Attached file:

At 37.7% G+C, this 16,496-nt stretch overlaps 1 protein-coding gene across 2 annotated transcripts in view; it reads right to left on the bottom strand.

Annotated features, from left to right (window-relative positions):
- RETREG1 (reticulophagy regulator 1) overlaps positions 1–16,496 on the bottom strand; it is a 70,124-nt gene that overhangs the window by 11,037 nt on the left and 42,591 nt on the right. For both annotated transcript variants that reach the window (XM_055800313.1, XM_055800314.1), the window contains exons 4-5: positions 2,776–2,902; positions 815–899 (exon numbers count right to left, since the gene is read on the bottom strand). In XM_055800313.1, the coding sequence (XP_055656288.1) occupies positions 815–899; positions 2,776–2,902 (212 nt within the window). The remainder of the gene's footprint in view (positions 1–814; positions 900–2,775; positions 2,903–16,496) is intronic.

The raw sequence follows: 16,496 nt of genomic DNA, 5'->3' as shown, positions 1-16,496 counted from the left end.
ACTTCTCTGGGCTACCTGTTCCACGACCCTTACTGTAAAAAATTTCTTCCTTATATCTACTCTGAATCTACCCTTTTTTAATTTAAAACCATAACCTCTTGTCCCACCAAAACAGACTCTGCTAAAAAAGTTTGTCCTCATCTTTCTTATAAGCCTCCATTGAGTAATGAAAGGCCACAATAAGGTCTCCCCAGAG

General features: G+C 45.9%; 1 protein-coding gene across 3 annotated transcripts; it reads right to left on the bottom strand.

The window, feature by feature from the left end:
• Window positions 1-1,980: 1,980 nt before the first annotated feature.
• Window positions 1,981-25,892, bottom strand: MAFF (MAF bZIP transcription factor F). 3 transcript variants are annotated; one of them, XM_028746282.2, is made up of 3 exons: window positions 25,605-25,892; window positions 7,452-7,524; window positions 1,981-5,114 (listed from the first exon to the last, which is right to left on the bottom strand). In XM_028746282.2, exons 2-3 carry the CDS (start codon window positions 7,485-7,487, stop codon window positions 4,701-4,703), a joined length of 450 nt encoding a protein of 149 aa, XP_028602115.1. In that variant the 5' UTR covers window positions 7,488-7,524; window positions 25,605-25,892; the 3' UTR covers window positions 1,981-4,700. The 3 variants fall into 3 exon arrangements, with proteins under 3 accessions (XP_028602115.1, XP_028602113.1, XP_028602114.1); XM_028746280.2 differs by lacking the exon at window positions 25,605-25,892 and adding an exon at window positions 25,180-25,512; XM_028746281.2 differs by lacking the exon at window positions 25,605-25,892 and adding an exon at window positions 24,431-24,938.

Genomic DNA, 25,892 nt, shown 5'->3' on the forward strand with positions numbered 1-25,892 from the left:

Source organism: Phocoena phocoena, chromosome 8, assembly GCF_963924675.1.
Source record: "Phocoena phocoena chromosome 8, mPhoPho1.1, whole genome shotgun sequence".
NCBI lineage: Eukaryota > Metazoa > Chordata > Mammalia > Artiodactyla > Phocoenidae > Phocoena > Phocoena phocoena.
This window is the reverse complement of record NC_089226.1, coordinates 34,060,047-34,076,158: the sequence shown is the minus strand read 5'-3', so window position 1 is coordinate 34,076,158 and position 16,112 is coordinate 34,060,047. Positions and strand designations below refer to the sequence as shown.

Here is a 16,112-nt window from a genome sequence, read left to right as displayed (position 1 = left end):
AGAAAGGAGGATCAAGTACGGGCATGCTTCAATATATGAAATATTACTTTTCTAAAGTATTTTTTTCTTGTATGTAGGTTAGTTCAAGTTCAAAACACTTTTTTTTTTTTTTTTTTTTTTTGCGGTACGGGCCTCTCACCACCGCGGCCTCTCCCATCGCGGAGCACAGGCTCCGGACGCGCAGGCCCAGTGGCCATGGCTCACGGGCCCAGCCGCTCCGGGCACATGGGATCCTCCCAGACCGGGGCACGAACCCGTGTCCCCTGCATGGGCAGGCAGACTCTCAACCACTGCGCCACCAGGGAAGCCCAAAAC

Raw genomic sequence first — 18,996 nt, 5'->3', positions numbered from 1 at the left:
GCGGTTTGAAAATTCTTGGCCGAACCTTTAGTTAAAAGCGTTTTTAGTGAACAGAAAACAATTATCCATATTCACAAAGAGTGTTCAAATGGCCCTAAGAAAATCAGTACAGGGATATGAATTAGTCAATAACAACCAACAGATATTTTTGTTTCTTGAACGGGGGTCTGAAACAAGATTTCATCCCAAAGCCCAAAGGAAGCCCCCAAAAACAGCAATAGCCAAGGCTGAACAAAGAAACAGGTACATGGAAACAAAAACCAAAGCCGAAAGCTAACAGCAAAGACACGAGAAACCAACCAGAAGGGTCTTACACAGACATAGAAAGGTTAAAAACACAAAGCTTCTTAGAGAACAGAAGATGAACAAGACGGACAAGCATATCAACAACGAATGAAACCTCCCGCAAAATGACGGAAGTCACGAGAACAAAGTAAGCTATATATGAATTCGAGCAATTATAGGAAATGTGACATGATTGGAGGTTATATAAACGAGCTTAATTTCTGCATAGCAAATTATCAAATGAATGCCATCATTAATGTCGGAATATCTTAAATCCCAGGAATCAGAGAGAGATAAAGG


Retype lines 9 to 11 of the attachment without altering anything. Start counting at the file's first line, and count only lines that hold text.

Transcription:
• Window positions 1,981-25,892, bottom strand: MAFF (MAF bZIP transcription factor F). 3 transcript variants are annotated; one of them, XM_028746282.2, is made up of 3 exons: window positions 25,605-25,892; window positions 7,452-7,524; window positions 1,981-5,114 (listed from the first exon to the last, which is right to left on the bottom strand). In XM_028746282.2, exons 2-3 carry the CDS (start codon window positions 7,485-7,487, stop codon window positions 4,701-4,703), a joined length of 450 nt encoding a protein of 149 aa, XP_028602115.1. In that variant the 5' UTR covers window positions 7,488-7,524; window positions 25,605-25,892; the 3' UTR covers window positions 1,981-4,700. The 3 variants fall into 3 exon arrangements, with proteins under 3 accessions (XP_028602115.1, XP_028602113.1, XP_028602114.1); XM_028746280.2 differs by lacking the exon at window positions 25,605-25,892 and adding an exon at window positions 25,180-25,512; XM_028746281.2 differs by lacking the exon at window positions 25,605-25,892 and adding an exon at window positions 24,431-24,938.

Genomic DNA, 25,892 nt, shown 5'->3' on the forward strand with positions numbered 1-25,892 from the left:

Source organism: Phocoena phocoena, chromosome 8, assembly GCF_963924675.1.